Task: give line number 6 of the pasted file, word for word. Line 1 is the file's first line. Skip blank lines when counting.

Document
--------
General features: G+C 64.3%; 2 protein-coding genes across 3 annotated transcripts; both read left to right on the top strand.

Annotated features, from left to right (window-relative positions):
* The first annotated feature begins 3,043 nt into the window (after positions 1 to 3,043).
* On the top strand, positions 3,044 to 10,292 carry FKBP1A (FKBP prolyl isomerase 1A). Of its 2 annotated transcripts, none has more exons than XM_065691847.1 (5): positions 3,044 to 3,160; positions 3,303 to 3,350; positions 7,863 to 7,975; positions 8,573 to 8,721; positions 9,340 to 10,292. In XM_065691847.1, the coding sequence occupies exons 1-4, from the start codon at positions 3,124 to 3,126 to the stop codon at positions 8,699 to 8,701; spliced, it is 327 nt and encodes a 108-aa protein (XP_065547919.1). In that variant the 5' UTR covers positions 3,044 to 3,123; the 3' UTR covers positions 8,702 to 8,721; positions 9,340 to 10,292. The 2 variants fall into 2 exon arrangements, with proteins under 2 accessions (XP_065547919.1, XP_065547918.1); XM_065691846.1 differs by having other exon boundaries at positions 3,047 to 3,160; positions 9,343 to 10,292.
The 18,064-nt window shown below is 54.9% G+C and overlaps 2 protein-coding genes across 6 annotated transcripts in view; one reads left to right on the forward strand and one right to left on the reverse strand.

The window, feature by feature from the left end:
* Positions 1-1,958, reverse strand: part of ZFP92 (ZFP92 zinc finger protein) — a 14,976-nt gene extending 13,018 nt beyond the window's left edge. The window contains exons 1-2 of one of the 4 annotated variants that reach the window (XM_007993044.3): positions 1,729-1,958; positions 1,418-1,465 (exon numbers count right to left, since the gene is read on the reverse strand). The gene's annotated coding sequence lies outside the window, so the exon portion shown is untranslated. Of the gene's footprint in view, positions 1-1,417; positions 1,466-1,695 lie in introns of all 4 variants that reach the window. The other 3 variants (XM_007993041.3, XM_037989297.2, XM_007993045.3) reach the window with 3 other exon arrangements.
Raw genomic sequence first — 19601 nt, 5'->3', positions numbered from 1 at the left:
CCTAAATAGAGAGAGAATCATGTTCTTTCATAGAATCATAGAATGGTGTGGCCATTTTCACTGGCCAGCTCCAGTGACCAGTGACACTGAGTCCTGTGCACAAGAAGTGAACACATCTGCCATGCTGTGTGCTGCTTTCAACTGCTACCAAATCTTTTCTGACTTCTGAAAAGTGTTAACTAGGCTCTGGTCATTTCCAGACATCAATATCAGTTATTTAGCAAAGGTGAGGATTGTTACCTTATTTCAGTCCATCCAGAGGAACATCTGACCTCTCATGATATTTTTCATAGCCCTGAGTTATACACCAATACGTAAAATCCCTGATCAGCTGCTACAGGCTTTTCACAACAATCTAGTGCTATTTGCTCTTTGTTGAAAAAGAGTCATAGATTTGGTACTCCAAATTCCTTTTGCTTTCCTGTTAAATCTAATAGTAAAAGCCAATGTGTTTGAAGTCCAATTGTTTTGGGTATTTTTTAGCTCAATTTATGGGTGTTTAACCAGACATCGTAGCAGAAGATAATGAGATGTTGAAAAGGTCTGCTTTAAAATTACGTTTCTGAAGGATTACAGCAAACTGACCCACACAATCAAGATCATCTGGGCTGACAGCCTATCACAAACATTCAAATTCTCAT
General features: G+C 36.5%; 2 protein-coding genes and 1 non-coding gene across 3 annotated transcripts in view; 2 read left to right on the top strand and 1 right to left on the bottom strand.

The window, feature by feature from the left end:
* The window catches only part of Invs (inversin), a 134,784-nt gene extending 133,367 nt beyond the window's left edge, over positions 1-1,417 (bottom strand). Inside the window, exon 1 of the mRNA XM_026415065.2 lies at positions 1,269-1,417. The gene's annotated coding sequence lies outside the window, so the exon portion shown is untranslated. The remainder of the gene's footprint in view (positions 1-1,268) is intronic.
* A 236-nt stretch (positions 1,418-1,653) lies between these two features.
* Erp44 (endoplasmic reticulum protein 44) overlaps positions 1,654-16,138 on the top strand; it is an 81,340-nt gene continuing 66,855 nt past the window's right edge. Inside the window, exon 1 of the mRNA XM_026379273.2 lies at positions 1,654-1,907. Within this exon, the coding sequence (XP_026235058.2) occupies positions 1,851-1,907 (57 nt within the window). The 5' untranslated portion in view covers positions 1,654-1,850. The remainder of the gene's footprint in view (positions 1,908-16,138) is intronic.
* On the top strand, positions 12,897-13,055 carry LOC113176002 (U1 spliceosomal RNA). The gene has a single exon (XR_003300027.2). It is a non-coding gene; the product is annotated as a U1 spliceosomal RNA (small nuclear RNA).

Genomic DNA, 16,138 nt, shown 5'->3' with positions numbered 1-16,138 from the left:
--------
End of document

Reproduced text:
The window, feature by feature from the left end: